Tim Stafford recently wrote a very nice blog post on not being remembered for his writing. John Calvin doesn’t have that problem. After 500 years he still makes press and people still read his books.
I grew up in a tradition that revered Calvin, I went to Calvin College and Calvin Seminary, took a class on his Institutes, yet I am only getting around to reading a biography of him in my 46th year. I chose Herman Selderhuis’ biography of Calvin for a small group study because the Amazon reviews of the book seemed nicely divided. Some thought the book was truthful and honest, others thought he wasn’t sufficiently laudatory.
John Calvin gets a lot of bad press. I’m a big fan of Rachel Held Evan’s blog and I’m currently reading her new book where she airs some of her issues with John Calvin, Jonathan Edwards and “Calvinists” in general. I know she is not alone. After 500 years Calvin is still a polarizing figure.
Calvin’s name was recently cast into the American text book culture war when conservative Christians wanted to include him in their survey of western history. In a very interesting article on The Huffington Post a Senior Lecturer from Stanford suggested that American youth should have some awareness of Calvin’s significant contribution to our notion of separation of church and state, something most of Calvin’s contemporary critics might not be aware of. Counter to the image of Calvin as the theocratic tyrant of Geneva he battled endlessly with the civil authorities for a legitimation of this separation in an age where such notions were alien.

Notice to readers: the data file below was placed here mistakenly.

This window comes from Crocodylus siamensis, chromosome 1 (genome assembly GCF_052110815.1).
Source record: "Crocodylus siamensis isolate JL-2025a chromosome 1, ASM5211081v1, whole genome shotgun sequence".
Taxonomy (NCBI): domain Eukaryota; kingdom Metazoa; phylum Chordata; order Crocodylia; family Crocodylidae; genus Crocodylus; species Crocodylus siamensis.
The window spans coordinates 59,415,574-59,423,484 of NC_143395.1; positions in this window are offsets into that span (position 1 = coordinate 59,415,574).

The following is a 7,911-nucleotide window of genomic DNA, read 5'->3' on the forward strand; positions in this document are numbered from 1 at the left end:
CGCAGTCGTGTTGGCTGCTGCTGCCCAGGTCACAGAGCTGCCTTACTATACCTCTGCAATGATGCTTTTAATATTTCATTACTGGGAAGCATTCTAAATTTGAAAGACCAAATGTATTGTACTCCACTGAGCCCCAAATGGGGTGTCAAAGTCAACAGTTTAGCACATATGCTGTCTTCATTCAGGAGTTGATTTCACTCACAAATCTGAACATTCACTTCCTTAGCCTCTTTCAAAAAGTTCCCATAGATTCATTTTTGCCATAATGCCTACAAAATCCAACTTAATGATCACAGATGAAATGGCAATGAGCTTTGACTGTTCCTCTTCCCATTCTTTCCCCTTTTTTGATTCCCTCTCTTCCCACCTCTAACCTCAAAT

Selderhuis writes a rather topical biography rather than a straight chronological narrative. What I find most helpful in his biography is how he both helps to show Calvin to be a rather difficult and complicated man within the context of his very volatile and complicated times. It seems to me that Calvin must have been a rather difficult man to get along with yet someone whose rather obsessive passion for God and extraordinary writing skills gave practical voice and shape to generations of Protestant theology and practice even to many who would be offended to be called “Calvinists” today.
Most Calvin biographers call Calvin a “humanist” within the movement of Renaissance Humanism but there seems little consensus on how precisely apply the definition. Calvin believed in rigorously pursuing the sources of his theology which meant studying the Bible in Greek and Hebrew, prioritizing his discoveries from this channel over any other source of authority from within church history. How many today share this spirit whether or not they agree with the conclusions Calvin derived from his study.
Much for which Calvin is vilified were simply common characteristics of his day. We seem to have an amazing capacity to be critical of those in the past for being moral and ideological captives of their contexts while ironically failing to realize that this habit itself bears witness to our own captivity to our moral and ideological filters. What does this then say about us when we judge our ancestors for being unable to see beyond their own prisons of conventional wisdom?
Calvin remains a foundational figure in the development of the Protestant church. Seeking a bit more accurate information on this complex man might help us to see our own times and our own biases a bit more clearly.